Monday, 16 January 2017

10 things I learnt from day one of the Asian Financial Forum

I am attending the Asian Financial Forum (read all about it here) in Hong Kong currently.  Here are ten things I learnt from day one of the Forum...

1. Forum participants are more optimistic about the outlook than this time last year.  As per the poll results below more optimists, more neutrals, fewer pessimists.

2. A majority of Forum attendees believed the Chinese government GDP estimates for 2017 of between 6-6.5% have credibility: 

3. The greatest risk out there is very simple: it is Trump's policies.  A fragile recovery in Europe / Brexit barely register...

4. It is G2 all the way in terms of hopes from investors for the best investment returns in 2017.  Europe and Japan are way down the list. 

5. Thoughts on Chinese currency convertibility however has been pushed back.  Today a majority believe it will be either 'within 5 years' or 'within 10 years'compared to a majority believing either 'within 2 years' or 'within 5 years' back in 2016.  

6. I am not surprised to see that the most popular driver to Chinese economic growth in 2017 remains centred on domestic demand but note how relatively evenly spread this aspect along with proactive fiscal policy, liberalisation and structural reform and belt and road initiatives are.  In short there is not a very clear view.  

7. And the biggest threat to this Chinese growth specifically? Well forget property, social instability and/or local government debt and step forward uncertain US policy under President-elect Trump again...

8. Famed strategist Mohamed El-Erian was very clear in his key note speech noting political instability ('the more ineffective they become, the more vulnerable they become'), a lack of trust ('we have a lack of trust in the system') and in terms of solutions we 'need a policy revolution...and that's unlikely to happen'.  Ultimately however the better news was that at least there was a good amount of pessimism in the system already.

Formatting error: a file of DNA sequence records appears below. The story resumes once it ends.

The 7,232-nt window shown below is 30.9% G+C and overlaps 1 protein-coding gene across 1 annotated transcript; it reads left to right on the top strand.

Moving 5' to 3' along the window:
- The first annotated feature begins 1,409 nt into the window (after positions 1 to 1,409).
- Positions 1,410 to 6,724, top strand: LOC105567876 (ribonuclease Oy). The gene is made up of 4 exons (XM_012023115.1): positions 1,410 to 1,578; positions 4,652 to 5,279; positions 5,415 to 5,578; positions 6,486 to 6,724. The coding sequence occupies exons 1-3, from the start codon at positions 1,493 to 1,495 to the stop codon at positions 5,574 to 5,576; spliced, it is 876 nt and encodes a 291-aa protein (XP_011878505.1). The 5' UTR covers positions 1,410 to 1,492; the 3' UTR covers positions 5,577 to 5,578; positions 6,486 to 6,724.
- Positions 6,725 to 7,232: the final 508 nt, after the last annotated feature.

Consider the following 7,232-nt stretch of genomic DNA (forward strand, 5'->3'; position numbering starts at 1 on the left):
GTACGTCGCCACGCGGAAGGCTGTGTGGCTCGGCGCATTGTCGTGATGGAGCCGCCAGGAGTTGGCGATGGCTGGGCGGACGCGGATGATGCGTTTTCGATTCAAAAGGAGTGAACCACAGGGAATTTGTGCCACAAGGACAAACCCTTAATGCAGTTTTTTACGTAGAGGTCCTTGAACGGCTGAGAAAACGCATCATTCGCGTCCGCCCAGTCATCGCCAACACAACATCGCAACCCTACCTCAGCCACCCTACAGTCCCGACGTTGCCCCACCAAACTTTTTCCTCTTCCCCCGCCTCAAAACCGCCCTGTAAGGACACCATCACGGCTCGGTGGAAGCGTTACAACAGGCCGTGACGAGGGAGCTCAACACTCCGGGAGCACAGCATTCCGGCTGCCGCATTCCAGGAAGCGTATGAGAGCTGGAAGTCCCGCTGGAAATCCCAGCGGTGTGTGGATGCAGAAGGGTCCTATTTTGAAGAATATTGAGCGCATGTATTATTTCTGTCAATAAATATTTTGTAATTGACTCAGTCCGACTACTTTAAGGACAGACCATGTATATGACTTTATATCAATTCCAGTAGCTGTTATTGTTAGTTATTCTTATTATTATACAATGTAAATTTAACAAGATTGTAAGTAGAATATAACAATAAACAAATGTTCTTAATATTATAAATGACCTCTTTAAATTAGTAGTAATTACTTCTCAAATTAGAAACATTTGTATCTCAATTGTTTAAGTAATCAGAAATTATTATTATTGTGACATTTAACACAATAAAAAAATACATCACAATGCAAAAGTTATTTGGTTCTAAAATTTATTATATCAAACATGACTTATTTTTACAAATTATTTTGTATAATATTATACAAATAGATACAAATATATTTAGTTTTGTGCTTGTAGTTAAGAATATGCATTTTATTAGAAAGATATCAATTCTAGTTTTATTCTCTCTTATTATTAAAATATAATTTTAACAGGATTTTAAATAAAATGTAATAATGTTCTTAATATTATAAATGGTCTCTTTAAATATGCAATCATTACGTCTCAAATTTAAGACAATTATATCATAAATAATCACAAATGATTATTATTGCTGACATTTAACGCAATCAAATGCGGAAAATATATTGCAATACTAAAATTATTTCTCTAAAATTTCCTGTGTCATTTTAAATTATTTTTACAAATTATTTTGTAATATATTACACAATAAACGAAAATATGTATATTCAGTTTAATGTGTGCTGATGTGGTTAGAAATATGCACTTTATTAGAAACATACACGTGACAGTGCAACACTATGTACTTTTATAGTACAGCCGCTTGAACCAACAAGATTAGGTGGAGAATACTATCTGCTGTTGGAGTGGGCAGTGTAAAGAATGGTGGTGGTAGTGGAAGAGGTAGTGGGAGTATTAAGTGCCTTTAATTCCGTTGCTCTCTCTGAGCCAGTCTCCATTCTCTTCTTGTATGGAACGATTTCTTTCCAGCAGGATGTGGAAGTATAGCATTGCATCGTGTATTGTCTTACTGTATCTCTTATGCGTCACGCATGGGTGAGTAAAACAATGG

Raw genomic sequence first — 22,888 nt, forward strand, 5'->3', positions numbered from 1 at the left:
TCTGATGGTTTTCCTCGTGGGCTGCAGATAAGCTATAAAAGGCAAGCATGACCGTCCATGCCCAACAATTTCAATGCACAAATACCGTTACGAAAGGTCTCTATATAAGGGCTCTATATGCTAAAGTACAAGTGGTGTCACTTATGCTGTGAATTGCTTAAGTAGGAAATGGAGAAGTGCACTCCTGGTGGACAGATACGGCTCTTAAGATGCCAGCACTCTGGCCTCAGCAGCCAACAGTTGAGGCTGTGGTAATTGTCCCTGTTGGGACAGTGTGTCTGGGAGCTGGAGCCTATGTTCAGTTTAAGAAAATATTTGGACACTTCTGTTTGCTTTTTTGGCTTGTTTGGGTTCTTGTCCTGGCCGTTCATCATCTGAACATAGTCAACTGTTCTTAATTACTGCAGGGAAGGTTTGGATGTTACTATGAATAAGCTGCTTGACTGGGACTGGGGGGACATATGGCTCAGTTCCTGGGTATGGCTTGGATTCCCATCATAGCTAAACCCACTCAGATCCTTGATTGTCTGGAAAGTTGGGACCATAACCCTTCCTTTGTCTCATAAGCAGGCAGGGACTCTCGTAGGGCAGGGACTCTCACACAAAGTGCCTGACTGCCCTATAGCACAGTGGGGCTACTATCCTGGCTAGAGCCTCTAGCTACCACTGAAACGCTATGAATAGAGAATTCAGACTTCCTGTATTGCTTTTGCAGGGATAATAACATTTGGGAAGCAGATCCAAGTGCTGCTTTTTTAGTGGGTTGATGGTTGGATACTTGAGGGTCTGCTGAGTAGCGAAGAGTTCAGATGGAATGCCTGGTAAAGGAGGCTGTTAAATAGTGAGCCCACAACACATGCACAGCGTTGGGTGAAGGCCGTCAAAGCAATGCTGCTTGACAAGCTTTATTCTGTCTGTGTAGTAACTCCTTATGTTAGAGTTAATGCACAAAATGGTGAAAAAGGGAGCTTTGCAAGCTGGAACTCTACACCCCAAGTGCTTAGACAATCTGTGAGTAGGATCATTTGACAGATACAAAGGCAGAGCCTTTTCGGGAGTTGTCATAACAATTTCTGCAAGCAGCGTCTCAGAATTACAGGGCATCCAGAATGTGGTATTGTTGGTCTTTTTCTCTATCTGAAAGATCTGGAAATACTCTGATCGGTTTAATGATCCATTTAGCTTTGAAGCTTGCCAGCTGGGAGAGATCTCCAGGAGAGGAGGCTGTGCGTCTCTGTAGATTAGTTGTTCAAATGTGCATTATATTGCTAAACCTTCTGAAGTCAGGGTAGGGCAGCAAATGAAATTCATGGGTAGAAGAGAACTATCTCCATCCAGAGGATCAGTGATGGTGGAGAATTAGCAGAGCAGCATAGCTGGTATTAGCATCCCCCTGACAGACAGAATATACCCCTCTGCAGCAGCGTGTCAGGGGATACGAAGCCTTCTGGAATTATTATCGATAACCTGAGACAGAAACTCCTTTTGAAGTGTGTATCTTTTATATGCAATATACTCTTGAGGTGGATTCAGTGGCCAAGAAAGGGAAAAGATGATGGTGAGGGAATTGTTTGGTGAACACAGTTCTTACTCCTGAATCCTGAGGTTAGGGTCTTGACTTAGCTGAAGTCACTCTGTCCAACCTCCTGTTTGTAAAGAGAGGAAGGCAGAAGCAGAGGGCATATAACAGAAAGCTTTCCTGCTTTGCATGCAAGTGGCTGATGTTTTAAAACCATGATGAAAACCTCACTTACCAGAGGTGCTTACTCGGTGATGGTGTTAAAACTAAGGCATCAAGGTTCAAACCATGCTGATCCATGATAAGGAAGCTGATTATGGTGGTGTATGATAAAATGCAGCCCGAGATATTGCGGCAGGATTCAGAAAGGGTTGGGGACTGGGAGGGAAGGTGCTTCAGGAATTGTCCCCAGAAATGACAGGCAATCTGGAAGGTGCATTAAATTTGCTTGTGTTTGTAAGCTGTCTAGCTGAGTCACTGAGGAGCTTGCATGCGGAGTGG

9. And this optimism despite everything was apparent too in the comments by Klaus Regling of the European Stability Mechanism who noted that 'Europe is not falling apart' as 'uncertainty does not always lead to problems' and that a far greater proportion of European citizens had seen real income growth recently than their equivalents in the US.

10. And staying with the positive comments a star-packed China panel including the Chairmen of PWC Greater China, China Huarong Asset Management, Sinochem Group and China Construction Bank Corporation concluded that 'opportunities are greater than challenges' and 'China's economy survives despite all the naysayers'.  There was even a bit of breaking news for stock watchers as reported below by Fast FT:

The head of Chinese state-owned conglomerate Sinochem has firmly denied plans to merge with rival chemicals firm ChemChina, after reports of discussions unnerved investors betting that ChemChina will buy Swiss seeds and chemicals maker Syngenta.
In response to a question of whether Sinochem planned to buy ChemChina, Ning Gaoning, known to international investors as Frank Ning, told a forum in Hong Kong: “No, this rumour is very old.”

Looking forward to more insights on day two (Tuesday)! 

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